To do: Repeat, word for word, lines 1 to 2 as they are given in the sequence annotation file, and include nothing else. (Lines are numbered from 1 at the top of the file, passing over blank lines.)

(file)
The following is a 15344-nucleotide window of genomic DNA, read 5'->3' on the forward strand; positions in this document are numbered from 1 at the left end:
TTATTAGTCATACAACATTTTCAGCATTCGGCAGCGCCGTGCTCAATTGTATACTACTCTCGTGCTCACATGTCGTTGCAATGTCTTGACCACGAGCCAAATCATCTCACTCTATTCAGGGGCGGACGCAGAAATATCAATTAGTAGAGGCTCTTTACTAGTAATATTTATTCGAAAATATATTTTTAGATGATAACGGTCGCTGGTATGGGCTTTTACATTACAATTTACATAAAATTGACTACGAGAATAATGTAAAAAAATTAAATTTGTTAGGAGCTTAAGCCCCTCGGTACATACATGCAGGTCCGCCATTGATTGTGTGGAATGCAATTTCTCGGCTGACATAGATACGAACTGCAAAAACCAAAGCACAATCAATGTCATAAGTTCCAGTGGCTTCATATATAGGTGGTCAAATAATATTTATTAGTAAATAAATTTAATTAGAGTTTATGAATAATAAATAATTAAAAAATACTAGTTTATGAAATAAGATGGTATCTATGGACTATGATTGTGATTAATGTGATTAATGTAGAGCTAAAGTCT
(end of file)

The following is a 15344-nucleotide window of genomic DNA, read 5'->3' on the forward strand; positions in this document are numbered from 1 at the left end:
TTATTAGTCATACAACATTTTCAGCATTCGGCAGCGCCGTGCTCAATTGTATACTACTCTCGTGCTCACATGTCGTTGCAATGTCTTGACCACGAGCCAAATCATCTCACTCTATTCAGGGGCGGACGCAGAAATATCAATTAGTAGAGGCTCTTTACTAGTAATATTTATTCGAAAATATATTTTTAGATGATAACGGTCGCTGGTATGGGCTTTTACATTACAATTTACATAAAATTGACTACGAGAATAATGTAAAAAAATTAAATTTGTTAGGAGCTTAAGCCCCTCGGTACATACATGCAGGTCCGCCATTGATTGTGTGGAATGCAATTTCTCGGCTGACATAGATACGAACTGCAAAAACCAAAGCACAATCAATGTCATAAGTTCCAGTGGCTTCATATATAGGTGGTCAAATAATATTTATTAGTAAATAAATTTAATTAGAGTTTATGAATAATAAATAATTAAAAAATACTAGTTTATGAAATAAGATGGTATCTATGGACTATGATTGTGATTAATGTGATTAATGTAGAGCTAAAGTCT